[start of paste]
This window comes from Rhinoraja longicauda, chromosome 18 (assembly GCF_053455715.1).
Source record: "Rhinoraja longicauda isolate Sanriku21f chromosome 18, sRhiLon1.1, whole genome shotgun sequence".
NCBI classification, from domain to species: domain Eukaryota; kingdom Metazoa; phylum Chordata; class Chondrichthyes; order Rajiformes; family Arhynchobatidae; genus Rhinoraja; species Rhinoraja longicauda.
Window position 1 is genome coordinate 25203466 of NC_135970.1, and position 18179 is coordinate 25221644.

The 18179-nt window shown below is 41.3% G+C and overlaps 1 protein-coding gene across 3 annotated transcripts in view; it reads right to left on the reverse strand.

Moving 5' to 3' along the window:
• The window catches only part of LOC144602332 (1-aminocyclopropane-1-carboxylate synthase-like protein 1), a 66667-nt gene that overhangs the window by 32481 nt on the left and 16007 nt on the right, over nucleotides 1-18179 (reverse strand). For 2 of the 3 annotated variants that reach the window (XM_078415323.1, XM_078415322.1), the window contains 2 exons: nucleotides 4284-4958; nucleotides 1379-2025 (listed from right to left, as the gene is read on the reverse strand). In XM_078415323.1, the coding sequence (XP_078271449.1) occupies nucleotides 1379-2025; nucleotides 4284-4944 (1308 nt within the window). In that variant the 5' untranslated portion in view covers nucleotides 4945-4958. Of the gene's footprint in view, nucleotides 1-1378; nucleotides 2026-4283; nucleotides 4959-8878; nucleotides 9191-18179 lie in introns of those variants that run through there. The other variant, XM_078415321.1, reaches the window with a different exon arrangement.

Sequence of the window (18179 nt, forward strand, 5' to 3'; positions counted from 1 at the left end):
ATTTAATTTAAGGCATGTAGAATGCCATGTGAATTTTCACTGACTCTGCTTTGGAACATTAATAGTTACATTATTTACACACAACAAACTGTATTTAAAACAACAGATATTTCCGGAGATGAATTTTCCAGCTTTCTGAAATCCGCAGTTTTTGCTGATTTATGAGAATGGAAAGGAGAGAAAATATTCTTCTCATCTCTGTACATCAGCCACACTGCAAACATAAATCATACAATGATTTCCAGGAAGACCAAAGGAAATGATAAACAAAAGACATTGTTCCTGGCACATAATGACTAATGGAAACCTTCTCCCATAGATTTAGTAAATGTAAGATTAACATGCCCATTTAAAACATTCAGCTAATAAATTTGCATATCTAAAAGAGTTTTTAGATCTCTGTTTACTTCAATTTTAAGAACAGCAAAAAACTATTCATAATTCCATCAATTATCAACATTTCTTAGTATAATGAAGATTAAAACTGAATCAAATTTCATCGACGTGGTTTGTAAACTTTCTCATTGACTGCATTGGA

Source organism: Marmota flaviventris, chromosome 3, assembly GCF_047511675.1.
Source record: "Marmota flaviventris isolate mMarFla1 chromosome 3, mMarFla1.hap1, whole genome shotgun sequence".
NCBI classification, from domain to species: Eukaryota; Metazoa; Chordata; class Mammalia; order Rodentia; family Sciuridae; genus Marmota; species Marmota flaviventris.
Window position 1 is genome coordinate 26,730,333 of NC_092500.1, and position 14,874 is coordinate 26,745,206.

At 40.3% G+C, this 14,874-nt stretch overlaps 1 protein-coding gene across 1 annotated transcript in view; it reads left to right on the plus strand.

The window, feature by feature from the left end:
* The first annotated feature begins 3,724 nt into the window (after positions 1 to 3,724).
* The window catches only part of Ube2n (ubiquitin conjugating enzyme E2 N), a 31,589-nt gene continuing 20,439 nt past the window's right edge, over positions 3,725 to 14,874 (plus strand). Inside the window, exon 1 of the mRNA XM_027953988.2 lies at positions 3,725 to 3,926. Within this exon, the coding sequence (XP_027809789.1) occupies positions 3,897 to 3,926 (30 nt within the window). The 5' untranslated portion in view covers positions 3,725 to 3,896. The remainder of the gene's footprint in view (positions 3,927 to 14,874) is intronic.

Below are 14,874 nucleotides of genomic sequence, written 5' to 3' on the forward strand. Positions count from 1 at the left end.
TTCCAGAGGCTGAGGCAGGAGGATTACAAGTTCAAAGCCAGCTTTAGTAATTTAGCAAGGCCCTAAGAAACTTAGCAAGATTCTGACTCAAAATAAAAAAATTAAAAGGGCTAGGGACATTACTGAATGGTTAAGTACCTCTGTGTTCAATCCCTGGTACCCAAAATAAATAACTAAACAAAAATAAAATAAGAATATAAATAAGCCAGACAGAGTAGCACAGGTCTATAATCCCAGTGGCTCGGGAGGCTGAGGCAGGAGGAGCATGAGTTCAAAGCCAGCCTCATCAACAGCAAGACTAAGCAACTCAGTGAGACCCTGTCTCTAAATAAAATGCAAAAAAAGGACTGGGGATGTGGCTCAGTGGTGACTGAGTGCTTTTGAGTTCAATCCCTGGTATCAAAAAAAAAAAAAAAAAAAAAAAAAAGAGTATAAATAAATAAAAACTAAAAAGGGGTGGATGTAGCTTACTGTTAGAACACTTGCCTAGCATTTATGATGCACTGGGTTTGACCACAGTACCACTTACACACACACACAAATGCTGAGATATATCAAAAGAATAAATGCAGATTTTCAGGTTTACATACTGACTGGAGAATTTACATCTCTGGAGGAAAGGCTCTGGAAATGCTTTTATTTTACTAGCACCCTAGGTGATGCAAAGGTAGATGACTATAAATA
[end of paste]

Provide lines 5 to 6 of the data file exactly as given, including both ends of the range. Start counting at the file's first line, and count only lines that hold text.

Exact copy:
The 18179-nt window shown below is 41.3% G+C and overlaps 1 protein-coding gene across 3 annotated transcripts in view; it reads right to left on the reverse strand.

Moving 5' to 3' along the window: